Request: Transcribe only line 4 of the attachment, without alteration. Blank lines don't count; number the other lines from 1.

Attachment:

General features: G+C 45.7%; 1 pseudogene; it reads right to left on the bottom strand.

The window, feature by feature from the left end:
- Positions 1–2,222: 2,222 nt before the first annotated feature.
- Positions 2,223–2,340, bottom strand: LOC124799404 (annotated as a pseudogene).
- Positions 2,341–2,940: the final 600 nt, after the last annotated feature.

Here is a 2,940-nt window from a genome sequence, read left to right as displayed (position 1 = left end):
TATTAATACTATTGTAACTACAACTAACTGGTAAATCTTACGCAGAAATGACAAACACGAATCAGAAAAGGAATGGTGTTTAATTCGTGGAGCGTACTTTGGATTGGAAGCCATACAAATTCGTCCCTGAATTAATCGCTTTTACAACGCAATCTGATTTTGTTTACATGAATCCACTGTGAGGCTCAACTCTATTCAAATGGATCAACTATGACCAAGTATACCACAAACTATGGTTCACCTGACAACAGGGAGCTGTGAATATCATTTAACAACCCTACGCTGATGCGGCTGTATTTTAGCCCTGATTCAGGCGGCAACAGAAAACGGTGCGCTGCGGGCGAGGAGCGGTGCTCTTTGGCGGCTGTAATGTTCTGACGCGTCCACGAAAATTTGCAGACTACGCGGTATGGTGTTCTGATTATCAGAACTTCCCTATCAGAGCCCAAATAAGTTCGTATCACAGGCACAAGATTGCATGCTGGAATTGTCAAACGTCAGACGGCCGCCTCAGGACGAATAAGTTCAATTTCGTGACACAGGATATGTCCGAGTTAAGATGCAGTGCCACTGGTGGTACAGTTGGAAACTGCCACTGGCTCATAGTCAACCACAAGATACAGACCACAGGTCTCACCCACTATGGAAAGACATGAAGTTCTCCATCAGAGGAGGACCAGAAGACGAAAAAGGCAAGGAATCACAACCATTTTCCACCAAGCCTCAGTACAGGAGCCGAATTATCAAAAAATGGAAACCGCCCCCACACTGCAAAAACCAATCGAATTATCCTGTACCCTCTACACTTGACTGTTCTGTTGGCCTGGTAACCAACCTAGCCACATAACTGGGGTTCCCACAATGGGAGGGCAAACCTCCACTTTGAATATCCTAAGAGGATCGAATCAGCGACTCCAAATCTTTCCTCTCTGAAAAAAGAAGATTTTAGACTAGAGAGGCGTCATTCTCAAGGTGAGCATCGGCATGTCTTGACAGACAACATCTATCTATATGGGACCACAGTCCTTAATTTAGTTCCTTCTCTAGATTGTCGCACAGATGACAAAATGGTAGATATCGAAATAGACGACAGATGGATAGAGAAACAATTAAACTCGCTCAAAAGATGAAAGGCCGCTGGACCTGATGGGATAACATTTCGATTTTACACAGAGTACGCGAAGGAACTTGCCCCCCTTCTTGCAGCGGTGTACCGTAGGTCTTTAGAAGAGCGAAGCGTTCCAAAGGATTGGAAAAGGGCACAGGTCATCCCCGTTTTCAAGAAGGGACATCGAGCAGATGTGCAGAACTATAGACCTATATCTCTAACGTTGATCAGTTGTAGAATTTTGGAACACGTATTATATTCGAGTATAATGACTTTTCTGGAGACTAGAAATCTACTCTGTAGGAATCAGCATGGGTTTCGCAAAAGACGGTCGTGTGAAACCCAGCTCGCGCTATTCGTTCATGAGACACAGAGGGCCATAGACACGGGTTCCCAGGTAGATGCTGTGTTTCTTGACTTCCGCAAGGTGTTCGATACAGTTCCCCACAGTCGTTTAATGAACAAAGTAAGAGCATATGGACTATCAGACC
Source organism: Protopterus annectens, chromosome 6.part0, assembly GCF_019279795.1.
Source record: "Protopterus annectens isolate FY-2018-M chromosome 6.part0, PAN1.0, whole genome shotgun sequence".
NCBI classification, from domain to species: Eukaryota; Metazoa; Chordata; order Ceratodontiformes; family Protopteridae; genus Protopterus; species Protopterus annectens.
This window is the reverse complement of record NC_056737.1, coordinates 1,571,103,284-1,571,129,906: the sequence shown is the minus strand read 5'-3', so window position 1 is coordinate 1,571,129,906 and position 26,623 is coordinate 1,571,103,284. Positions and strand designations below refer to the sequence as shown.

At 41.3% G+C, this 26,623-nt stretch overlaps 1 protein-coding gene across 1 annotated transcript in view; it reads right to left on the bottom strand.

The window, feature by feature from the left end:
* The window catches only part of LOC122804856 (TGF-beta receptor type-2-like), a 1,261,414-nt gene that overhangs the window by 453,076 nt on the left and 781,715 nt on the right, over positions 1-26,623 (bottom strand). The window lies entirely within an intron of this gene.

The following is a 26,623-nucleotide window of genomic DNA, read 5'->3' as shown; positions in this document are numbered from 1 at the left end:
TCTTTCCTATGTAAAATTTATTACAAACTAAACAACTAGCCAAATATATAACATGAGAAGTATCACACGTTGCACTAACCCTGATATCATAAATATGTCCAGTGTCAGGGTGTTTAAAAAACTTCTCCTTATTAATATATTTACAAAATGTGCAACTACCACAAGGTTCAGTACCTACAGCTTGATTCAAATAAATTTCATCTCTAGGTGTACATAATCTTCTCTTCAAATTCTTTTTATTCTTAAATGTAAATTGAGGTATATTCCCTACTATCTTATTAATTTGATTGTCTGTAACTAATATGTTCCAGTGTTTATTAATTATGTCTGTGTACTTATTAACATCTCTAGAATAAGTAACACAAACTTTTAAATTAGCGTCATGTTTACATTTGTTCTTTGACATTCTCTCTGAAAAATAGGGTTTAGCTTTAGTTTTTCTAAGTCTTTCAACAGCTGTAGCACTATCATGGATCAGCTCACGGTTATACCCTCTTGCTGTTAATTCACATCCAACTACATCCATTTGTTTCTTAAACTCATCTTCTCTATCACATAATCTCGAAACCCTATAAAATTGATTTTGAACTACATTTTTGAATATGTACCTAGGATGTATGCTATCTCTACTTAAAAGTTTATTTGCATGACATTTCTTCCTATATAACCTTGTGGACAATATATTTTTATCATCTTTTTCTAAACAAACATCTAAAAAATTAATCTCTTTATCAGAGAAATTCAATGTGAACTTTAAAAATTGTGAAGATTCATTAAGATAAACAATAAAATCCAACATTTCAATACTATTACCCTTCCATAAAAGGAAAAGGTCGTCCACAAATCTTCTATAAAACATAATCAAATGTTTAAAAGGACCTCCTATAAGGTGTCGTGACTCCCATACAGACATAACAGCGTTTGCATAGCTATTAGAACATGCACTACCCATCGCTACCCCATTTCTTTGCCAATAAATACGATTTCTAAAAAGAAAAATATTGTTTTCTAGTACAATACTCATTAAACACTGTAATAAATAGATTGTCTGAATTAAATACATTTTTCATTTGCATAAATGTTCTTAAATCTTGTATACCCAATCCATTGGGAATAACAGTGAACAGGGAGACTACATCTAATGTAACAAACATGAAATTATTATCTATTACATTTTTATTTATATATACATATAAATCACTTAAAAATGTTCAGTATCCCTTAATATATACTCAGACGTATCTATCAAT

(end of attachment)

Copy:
- Positions 2,223–2,340, bottom strand: LOC124799404 (annotated as a pseudogene).